Henry II ordered Thomas Beckett to give a beggar the expensive coat that he was wearing.  Surprisingly, Beckett loved luxury and sumptuous clothes, so he was reluctant to do this, but he could hardly refuse the King's orders.

This is one of the many fascinating anecdotes in Dan Jones's book, The Plantagenets.  Jones brings English history to life as he describes the many colourful monarchs of this era, including the evil King John who murdered his own nephew, Henry II who introduced many reforms to England, and the weak King Edward II.  My favourite (and Jones's favourite) is the story of the heroic Edward III, although his reign unfortunately ended in misery and paranoia.  I also enjoyed reading about his intrepid mother, Isabella of France, and her affair with the power-hungry Roger Mortimer.

There are a lot of characters and wars in this book, so it can become quite confusing, but it always remains lively and interesting as well as being an excellent reference book. Jones includes sources and more research suggestions for every chapter, so I'm going to have a good look at them.  I'm pleased to see that this young and brilliant historian is writing a book about the Wars of the Roses, and I'm looking forward to reading it.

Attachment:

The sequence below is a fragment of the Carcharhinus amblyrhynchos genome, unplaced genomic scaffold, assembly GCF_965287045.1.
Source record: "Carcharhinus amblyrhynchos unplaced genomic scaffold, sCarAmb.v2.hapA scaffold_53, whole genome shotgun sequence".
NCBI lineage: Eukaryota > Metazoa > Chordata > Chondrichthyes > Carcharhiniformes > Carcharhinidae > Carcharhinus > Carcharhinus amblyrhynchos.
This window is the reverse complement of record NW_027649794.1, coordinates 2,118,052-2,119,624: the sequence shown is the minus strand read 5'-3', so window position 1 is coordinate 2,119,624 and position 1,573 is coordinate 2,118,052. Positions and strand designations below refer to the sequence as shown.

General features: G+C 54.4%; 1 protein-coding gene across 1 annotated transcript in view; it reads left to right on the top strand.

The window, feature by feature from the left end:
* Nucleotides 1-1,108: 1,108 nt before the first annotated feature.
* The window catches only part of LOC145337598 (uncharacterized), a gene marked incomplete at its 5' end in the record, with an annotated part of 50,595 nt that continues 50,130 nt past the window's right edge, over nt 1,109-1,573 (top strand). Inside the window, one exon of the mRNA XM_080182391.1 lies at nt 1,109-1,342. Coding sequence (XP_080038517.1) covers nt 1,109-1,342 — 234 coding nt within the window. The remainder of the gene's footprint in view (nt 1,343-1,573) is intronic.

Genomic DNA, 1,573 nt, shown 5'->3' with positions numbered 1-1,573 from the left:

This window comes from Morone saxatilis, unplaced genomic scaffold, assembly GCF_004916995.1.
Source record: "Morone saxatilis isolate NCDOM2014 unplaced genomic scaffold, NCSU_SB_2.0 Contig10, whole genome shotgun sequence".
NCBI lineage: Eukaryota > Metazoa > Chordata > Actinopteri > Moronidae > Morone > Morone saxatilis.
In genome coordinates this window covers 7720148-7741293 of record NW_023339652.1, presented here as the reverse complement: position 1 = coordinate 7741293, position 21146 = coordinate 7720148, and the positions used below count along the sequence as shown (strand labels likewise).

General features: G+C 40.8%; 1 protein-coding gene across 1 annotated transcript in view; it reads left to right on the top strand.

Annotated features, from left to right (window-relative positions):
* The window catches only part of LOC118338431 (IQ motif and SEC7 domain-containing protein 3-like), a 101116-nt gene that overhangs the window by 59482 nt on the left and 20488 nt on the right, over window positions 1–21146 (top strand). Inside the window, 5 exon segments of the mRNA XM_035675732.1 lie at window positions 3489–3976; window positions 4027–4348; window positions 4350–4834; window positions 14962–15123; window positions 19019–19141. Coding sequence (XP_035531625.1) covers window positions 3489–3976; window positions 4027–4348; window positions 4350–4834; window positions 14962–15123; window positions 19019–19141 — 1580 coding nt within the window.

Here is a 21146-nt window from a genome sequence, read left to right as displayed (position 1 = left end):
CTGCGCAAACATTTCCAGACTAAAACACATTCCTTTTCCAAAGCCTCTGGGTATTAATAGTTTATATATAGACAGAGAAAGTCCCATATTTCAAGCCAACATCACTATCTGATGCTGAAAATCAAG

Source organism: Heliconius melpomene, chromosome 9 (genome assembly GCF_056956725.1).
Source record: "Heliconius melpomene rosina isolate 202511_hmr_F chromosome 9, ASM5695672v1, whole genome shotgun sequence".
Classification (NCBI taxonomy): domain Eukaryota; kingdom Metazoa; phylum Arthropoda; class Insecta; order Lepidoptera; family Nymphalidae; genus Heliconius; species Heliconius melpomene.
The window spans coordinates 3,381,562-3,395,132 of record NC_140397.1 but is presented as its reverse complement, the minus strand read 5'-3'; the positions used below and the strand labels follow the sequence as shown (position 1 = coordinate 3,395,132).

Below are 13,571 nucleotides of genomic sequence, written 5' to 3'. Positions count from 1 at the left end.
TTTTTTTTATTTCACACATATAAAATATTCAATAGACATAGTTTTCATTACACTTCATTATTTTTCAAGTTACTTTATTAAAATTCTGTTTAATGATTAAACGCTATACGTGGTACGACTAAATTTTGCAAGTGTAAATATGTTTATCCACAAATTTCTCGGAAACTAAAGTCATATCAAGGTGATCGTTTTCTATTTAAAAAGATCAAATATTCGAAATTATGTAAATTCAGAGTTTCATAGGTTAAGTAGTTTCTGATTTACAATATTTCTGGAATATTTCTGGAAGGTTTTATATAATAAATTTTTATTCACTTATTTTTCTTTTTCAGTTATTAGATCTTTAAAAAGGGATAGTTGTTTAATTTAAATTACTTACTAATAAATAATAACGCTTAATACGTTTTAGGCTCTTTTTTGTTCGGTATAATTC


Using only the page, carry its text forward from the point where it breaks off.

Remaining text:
Wednesday, May 15, 2013

Country Girl by Edna O'Brien

Edna O'Brien's evocative memoir takes the reader on a wild ride from her idyllic country upbringing in Ireland where her grandmother churned milk to Bohemian life in London and huge success.  One can almost smell the fresh milk and cream when O'Brien describes her old-fashioned country upbringing in Ireland.  As a young girl, she had to endure her teacher's bullying and her father's drunkenness, but she was certainly brought up in a beautiful landscape.

She became a chemist in Dublin in the '50's, and writes about a backward city in which the Bishop spied on unmarried couples and everyone knew what everyone else was doing.  Here, she fell in with a crowd of writers, including Patrick Kavanagh.  He was with 'a lady of the night' while a priest called him from the street.

O'Brien went through a harrowing time with her brooding and abusive husband, and had to fight him for custody.  This is an upsetting part of the book, but her success gave her the life in London that she'd always dreamed about.  I enjoyed this part of the book the best.  Here, she went home from a party with a talkative and handsome Robert Mitchum, and surprised her sons by bringing Paul McCartney home to sing to them.

She also loved New York and became good friends with Jackie Kennedy.  I enjoyed reading about this friendship, and a more intimate account of Jackie Kennedy. 

The chapter about the IRA and the 'Irish Problem' is deeply troubling, and O'Brien's description will stay in your mind.  It's well worth reading.